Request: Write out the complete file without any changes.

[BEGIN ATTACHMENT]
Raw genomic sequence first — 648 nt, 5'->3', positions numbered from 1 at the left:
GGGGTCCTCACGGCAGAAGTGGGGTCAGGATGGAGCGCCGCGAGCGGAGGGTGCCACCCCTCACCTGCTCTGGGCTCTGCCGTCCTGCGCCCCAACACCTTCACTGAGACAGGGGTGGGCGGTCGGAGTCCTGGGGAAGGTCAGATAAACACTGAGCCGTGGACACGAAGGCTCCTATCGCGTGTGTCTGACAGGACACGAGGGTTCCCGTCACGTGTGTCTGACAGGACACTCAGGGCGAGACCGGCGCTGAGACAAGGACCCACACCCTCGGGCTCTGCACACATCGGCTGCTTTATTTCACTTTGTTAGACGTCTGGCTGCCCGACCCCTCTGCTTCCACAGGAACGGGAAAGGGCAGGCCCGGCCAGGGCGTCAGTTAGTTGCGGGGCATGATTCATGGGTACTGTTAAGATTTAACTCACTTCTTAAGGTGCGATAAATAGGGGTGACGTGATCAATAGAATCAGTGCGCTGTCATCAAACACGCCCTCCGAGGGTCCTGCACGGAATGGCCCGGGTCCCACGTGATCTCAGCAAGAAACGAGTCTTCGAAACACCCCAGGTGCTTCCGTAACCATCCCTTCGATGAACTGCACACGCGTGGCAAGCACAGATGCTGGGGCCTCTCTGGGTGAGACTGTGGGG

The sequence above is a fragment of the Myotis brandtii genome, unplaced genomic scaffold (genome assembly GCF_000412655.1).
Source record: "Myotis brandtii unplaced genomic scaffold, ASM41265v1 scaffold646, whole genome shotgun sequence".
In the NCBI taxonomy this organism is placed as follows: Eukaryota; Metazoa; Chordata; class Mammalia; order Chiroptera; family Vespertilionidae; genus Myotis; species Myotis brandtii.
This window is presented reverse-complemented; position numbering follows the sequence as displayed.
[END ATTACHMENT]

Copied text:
Raw genomic sequence first — 648 nt, 5'->3', positions numbered from 1 at the left:
GGGGTCCTCACGGCAGAAGTGGGGTCAGGATGGAGCGCCGCGAGCGGAGGGTGCCACCCCTCACCTGCTCTGGGCTCTGCCGTCCTGCGCCCCAACACCTTCACTGAGACAGGGGTGGGCGGTCGGAGTCCTGGGGAAGGTCAGATAAACACTGAGCCGTGGACACGAAGGCTCCTATCGCGTGTGTCTGACAGGACACGAGGGTTCCCGTCACGTGTGTCTGACAGGACACTCAGGGCGAGACCGGCGCTGAGACAAGGACCCACACCCTCGGGCTCTGCACACATCGGCTGCTTTATTTCACTTTGTTAGACGTCTGGCTGCCCGACCCCTCTGCTTCCACAGGAACGGGAAAGGGCAGGCCCGGCCAGGGCGTCAGTTAGTTGCGGGGCATGATTCATGGGTACTGTTAAGATTTAACTCACTTCTTAAGGTGCGATAAATAGGGGTGACGTGATCAATAGAATCAGTGCGCTGTCATCAAACACGCCCTCCGAGGGTCCTGCACGGAATGGCCCGGGTCCCACGTGATCTCAGCAAGAAACGAGTCTTCGAAACACCCCAGGTGCTTCCGTAACCATCCCTTCGATGAACTGCACACGCGTGGCAAGCACAGATGCTGGGGCCTCTCTGGGTGAGACTGTGGGG

The sequence above is a fragment of the Myotis brandtii genome, unplaced genomic scaffold (genome assembly GCF_000412655.1).
Source record: "Myotis brandtii unplaced genomic scaffold, ASM41265v1 scaffold646, whole genome shotgun sequence".
In the NCBI taxonomy this organism is placed as follows: Eukaryota; Metazoa; Chordata; class Mammalia; order Chiroptera; family Vespertilionidae; genus Myotis; species Myotis brandtii.
This window is presented reverse-complemented; position numbering follows the sequence as displayed.